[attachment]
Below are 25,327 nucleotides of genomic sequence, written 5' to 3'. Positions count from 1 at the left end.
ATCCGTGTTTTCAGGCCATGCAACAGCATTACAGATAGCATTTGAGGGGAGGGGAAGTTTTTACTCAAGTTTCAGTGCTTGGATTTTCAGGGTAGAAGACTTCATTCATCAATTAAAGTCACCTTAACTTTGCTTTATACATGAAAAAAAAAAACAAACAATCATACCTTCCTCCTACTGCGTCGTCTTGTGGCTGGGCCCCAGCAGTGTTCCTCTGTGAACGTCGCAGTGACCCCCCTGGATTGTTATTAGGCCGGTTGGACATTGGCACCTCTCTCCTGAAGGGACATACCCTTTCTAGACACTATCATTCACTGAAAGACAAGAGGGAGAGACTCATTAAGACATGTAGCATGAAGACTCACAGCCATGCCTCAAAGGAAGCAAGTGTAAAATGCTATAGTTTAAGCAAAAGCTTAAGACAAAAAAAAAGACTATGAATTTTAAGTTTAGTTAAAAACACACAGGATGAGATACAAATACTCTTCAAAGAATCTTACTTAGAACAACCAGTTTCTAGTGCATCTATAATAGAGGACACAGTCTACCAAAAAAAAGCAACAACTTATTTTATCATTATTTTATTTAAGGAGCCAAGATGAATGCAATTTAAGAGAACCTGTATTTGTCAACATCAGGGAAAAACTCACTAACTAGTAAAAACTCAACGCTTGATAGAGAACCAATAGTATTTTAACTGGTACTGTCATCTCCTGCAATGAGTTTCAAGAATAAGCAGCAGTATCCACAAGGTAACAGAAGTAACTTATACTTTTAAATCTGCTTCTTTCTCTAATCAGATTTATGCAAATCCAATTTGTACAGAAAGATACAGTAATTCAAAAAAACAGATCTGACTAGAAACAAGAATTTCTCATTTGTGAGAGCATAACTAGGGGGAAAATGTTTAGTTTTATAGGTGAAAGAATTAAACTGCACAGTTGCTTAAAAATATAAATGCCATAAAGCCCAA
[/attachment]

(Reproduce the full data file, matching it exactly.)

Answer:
Below are 25,327 nucleotides of genomic sequence, written 5' to 3'. Positions count from 1 at the left end.
ATCCGTGTTTTCAGGCCATGCAACAGCATTACAGATAGCATTTGAGGGGAGGGGAAGTTTTTACTCAAGTTTCAGTGCTTGGATTTTCAGGGTAGAAGACTTCATTCATCAATTAAAGTCACCTTAACTTTGCTTTATACATGAAAAAAAAAAACAAACAATCATACCTTCCTCCTACTGCGTCGTCTTGTGGCTGGGCCCCAGCAGTGTTCCTCTGTGAACGTCGCAGTGACCCCCCTGGATTGTTATTAGGCCGGTTGGACATTGGCACCTCTCTCCTGAAGGGACATACCCTTTCTAGACACTATCATTCACTGAAAGACAAGAGGGAGAGACTCATTAAGACATGTAGCATGAAGACTCACAGCCATGCCTCAAAGGAAGCAAGTGTAAAATGCTATAGTTTAAGCAAAAGCTTAAGACAAAAAAAAAGACTATGAATTTTAAGTTTAGTTAAAAACACACAGGATGAGATACAAATACTCTTCAAAGAATCTTACTTAGAACAACCAGTTTCTAGTGCATCTATAATAGAGGACACAGTCTACCAAAAAAAAGCAACAACTTATTTTATCATTATTTTATTTAAGGAGCCAAGATGAATGCAATTTAAGAGAACCTGTATTTGTCAACATCAGGGAAAAACTCACTAACTAGTAAAAACTCAACGCTTGATAGAGAACCAATAGTATTTTAACTGGTACTGTCATCTCCTGCAATGAGTTTCAAGAATAAGCAGCAGTATCCACAAGGTAACAGAAGTAACTTATACTTTTAAATCTGCTTCTTTCTCTAATCAGATTTATGCAAATCCAATTTGTACAGAAAGATACAGTAATTCAAAAAAACAGATCTGACTAGAAACAAGAATTTCTCATTTGTGAGAGCATAACTAGGGGGAAAATGTTTAGTTTTATAGGTGAAAGAATTAAACTGCACAGTTGCTTAAAAATATAAATGCCATAAAGCCCAA